Further growth expected in ETFs in line with 2016
A majority of UK independent financial advisers (IFAs) interviewed by ETF provider Source expect assets under management in exchange traded vehicles to continue rising this year, after a record-breaking 2016.
Source questioned some 104 intermediaries in February 2017, and found 56% of respondents expect this area of the investment market to continue attracting inflows from investors.
Last year was a record-breaker in terms of inflows into ETFs, with some $389bn of net sales over the year, according to end-of-year data from ETFGI. The first two months of 2017 have shown no sign of a slowdown, with exchange traded products globally taking in another $131bn.
According to Source’s research, only 3% of IFAs expect a decrease in global assets in ETFs, while just over a quarter (26%) expect the amount invested to remain the same going forward.
Meanwhile, the research also found one in seven IFAs (15%) is expecting to increase their own clients’ allocation to ETFs over the course of the year, while only 3% foresee this allocation decreasing. However, the majority of respondents (70%) said they plan to keep allocations at their current levels.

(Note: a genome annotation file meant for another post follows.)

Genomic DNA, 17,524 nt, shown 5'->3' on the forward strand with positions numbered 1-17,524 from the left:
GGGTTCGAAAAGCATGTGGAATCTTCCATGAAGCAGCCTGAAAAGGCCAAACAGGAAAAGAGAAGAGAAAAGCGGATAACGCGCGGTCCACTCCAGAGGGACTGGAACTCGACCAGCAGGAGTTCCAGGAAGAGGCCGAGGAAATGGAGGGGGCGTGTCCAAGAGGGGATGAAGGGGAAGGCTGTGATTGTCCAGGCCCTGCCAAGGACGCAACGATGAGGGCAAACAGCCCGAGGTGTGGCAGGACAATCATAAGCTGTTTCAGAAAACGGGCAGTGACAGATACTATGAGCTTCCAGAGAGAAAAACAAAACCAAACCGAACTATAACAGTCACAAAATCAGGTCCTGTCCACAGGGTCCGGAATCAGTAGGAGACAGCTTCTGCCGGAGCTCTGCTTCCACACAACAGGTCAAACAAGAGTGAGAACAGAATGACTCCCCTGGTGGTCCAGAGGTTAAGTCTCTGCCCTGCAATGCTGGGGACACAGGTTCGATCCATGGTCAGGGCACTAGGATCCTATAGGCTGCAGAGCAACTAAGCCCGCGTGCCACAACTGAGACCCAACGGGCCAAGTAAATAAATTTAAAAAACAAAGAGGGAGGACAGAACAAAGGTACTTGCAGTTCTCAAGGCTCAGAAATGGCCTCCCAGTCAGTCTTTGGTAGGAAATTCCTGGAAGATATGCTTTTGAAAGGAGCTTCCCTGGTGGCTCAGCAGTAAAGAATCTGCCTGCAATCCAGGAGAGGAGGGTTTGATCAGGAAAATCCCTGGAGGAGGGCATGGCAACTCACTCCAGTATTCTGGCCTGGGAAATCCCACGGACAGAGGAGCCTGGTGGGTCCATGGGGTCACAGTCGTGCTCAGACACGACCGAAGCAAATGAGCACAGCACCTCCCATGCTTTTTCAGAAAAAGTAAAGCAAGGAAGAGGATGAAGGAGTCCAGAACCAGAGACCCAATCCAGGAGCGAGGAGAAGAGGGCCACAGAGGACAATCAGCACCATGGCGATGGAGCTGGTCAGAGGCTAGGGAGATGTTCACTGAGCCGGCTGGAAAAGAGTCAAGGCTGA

ETFs in client portfolios
Source said its previous research, for which it interviewed 92 intermediaries in September 2016, found ETFs made up 12% of total assets in client portfolios on average, though more than half of respondents (59%) had said ETFs accounted for up to 15% of client AUM.
This figure is consistent with the allocation to passive vehicles across the UK retail investment industry as a whole. At the end of February, some 13.8% of industry funds under management were held in tracker funds, up from 11.6% in February 2016.
Underperfomance of active funds influencing the uptake of passive vehicles
The uptake of passive vehicles in the UK has been propelled by numerous recent studies that have pointed to the underperformance of active funds versus passive vehicles, most notably the Financial Conduct Authority’s Asset Management Market Study published late last year, which identified £109bn of assets sitting in expensive active funds that failed to outperform the market.
Meanwhile, this week saw the publication of the latest data by S&P Dow Jones Indices, which revealed that 87% of UK actively managed equity funds had underperformed the stock market in 2016, up from 22% the previous year.
The data provider attributed this to managers being “caught off guard” by the unexpected outcomes of the EU referendum in Britain and the US Presidential Election, and the unpredictable reaction of markets to these events.
Investor nervousness about the geopolitical situation in Europe and the UK, and elsewhere, could also be a factor driving them into passive vehicles which allow them to move in and out of markets with more ease and speed.